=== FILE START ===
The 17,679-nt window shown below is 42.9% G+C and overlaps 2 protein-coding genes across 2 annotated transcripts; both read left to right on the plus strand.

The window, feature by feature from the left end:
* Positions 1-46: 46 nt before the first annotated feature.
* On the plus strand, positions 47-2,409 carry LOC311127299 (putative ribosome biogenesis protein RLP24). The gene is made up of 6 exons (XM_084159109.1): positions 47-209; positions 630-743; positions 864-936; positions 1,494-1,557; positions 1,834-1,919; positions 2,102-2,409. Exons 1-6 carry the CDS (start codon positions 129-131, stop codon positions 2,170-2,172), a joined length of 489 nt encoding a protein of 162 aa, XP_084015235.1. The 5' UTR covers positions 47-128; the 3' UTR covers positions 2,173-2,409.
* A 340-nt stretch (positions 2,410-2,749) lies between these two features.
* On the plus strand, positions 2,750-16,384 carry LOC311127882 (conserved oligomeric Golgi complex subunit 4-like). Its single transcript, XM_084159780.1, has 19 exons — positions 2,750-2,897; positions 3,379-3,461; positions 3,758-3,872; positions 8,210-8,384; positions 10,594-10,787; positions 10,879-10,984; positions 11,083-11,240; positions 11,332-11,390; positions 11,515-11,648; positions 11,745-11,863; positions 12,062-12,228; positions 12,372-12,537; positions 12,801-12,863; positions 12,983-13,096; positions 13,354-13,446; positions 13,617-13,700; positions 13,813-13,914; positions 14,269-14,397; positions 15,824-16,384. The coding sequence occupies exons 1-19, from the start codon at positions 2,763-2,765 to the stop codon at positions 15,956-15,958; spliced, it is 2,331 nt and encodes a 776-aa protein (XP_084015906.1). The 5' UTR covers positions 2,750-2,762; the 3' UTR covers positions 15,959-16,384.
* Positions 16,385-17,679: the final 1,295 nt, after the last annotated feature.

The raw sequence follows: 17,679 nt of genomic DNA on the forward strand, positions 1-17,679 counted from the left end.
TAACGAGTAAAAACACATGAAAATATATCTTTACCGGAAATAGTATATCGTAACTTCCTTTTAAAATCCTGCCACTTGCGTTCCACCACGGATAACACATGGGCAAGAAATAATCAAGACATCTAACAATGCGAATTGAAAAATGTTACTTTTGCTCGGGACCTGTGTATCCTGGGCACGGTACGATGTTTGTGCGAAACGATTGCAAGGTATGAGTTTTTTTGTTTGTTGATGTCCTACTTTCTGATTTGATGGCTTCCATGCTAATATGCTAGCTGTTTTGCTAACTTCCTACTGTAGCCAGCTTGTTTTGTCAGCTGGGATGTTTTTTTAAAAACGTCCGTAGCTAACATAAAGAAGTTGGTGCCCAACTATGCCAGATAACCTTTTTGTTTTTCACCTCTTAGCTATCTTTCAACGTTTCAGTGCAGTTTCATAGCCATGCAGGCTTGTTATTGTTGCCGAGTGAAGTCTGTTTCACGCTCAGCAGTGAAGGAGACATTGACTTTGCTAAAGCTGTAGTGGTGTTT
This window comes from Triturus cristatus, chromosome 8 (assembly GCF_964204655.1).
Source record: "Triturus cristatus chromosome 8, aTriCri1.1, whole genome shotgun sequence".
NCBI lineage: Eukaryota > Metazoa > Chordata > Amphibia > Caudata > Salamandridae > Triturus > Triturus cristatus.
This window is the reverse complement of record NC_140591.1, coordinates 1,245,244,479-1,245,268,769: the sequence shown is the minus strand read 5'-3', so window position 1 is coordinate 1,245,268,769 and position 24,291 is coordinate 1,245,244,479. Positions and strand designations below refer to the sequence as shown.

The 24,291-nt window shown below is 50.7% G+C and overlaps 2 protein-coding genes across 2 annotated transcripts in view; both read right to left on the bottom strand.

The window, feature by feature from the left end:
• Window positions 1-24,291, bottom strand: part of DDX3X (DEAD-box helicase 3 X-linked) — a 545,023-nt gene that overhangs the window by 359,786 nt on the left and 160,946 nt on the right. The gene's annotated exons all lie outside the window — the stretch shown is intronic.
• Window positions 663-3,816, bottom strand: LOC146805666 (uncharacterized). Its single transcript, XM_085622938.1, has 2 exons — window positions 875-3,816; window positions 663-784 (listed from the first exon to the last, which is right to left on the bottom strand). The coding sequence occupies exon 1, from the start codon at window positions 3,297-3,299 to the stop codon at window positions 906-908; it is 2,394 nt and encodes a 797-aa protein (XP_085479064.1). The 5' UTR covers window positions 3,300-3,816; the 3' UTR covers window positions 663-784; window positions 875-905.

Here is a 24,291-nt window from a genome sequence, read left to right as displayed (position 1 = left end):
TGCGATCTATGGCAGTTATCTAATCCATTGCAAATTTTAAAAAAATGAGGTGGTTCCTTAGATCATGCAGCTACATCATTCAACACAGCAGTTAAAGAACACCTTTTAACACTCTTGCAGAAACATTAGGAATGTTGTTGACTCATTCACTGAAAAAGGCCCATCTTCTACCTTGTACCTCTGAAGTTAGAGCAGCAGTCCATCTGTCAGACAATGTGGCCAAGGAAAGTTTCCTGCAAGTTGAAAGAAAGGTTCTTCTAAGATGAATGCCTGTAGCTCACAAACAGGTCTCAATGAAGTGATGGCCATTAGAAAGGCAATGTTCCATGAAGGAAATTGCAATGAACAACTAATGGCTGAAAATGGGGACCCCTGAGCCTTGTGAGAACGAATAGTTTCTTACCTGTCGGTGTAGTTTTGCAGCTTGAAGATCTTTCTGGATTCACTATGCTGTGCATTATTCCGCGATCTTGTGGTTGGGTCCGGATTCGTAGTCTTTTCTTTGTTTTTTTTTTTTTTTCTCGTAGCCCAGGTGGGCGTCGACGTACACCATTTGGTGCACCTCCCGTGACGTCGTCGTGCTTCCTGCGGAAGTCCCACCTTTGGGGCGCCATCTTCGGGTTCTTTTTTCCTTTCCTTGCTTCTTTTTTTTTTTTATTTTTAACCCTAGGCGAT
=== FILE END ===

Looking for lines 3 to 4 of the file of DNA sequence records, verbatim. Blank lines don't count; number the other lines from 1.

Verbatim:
* Positions 1-46: 46 nt before the first annotated feature.
* On the plus strand, positions 47-2,409 carry LOC311127299 (putative ribosome biogenesis protein RLP24). The gene is made up of 6 exons (XM_084159109.1): positions 47-209; positions 630-743; positions 864-936; positions 1,494-1,557; positions 1,834-1,919; positions 2,102-2,409. Exons 1-6 carry the CDS (start codon positions 129-131, stop codon positions 2,170-2,172), a joined length of 489 nt encoding a protein of 162 aa, XP_084015235.1. The 5' UTR covers positions 47-128; the 3' UTR covers positions 2,173-2,409.